It may not look like it, but this translucent, almost holographic material Susumu Miura is holding up could change the way cars sound like in the future.

Miura is an advanced material engineer at Nissan, and he has helped develop a new acoustic meta-material that is being showcased by the Japanese carmaker at the ongoing Consumer Electronics Show (CES) in Las Vegas. It is comprised of a lattice structure covered by plastic film and works by reflecting wide frequency band noise (500 to 1,200 hertz), such as road and wind noise – limiting their transmission into the cabin.

The result is a material said to provide the same level of sound deadening as the rubber boards traditionally used as insulation, but at one-fourth the weight. Its simple structure also allows cost competitiveness to be on par or possibly better than that of existing materials, meaning that it can be applied in vehicles where the use of regular sound insulation is limited due to cost or weight.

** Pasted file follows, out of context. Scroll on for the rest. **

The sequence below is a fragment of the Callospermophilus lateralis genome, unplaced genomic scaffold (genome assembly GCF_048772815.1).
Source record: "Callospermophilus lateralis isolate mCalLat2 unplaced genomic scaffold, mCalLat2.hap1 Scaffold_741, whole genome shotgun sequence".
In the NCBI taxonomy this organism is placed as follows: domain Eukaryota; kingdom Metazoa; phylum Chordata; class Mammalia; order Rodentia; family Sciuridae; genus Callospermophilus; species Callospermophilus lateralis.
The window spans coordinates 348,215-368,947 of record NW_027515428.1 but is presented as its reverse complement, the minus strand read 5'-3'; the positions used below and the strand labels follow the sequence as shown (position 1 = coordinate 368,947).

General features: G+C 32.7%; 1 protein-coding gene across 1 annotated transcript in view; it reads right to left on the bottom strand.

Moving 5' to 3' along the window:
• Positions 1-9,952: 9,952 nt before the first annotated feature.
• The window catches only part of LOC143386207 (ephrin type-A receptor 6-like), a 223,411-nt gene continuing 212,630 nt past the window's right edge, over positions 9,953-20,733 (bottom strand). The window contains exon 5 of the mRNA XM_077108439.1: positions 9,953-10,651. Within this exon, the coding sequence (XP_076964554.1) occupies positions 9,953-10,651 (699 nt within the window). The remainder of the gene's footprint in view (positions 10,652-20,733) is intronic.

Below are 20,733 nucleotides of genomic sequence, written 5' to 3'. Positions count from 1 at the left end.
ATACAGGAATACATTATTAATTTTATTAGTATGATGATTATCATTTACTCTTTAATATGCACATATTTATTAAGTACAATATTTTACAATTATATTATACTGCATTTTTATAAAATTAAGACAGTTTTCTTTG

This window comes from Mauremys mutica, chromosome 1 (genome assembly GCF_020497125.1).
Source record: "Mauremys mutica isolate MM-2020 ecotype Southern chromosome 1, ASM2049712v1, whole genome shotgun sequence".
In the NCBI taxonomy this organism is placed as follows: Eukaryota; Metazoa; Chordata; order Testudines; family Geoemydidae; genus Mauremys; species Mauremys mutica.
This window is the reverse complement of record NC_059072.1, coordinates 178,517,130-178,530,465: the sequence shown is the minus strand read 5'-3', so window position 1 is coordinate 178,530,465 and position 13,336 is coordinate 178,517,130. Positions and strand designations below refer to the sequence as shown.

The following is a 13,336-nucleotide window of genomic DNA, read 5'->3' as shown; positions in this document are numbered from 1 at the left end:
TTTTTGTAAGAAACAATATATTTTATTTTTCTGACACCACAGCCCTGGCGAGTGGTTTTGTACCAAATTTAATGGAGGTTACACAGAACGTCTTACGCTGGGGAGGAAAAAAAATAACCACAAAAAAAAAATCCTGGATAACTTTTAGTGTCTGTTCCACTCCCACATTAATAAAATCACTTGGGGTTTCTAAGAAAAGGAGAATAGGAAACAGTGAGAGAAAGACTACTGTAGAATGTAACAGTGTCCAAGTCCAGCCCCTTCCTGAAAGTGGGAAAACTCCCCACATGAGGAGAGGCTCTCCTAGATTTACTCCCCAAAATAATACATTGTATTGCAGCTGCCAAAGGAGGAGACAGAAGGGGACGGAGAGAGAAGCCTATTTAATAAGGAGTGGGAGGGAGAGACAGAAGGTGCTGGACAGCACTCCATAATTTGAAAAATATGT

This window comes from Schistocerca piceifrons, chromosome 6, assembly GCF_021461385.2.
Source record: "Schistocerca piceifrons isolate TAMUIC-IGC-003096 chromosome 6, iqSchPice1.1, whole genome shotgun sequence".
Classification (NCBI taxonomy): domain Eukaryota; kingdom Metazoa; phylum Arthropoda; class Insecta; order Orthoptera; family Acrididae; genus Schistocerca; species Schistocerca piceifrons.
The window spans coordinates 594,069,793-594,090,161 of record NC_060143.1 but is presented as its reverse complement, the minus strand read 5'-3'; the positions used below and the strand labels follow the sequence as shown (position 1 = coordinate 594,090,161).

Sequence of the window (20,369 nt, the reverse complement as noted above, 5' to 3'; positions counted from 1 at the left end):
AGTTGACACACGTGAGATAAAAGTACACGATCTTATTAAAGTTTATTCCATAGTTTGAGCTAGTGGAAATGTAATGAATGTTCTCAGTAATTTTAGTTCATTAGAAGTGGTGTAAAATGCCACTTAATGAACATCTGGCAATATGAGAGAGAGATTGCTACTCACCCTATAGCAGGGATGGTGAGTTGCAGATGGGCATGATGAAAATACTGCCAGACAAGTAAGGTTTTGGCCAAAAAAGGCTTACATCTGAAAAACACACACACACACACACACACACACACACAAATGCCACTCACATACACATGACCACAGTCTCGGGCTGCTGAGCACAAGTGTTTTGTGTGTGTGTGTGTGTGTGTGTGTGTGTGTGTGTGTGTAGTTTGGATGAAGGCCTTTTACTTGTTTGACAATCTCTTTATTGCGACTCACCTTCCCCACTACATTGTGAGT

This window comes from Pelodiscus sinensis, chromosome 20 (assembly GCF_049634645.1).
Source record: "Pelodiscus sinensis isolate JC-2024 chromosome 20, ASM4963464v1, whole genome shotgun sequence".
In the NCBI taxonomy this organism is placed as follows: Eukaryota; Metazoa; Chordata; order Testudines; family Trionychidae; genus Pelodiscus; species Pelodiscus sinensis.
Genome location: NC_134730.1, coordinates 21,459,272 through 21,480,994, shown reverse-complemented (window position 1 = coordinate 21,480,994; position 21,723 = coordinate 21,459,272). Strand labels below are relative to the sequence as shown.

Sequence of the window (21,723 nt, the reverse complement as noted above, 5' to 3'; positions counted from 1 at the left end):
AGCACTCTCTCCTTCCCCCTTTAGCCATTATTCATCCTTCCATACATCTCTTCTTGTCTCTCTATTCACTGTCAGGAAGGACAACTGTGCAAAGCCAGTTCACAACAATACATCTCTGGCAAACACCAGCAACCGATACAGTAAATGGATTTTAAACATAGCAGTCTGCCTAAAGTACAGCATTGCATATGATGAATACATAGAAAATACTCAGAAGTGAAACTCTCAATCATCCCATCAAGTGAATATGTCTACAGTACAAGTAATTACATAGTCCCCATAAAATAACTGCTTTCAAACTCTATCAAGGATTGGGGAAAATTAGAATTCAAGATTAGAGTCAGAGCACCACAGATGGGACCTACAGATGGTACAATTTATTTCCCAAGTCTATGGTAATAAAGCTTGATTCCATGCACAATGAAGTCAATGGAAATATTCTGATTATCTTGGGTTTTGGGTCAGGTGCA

The development of this meta-material is particularly significant as the world relies more and more on electric propulsion. The absence of a loud internal combustion engine makes other noises in a car even more prominent, which currently can only be countered by adding heavy insulation – not good when you’re chasing every last mile of range on your electric vehicle.

As such, the use of the new material can significantly improve the comfort of an EV, whilst also helping it deliver greater energy efficiency. Nissan began its research on meta-material technology in 2008, at a time when the tech was used in high-sensitivity antennas for electromagnetic wave research. It worked to extend the application of said tech to include sound waves, leading to the invention of the acoustic meta-material.

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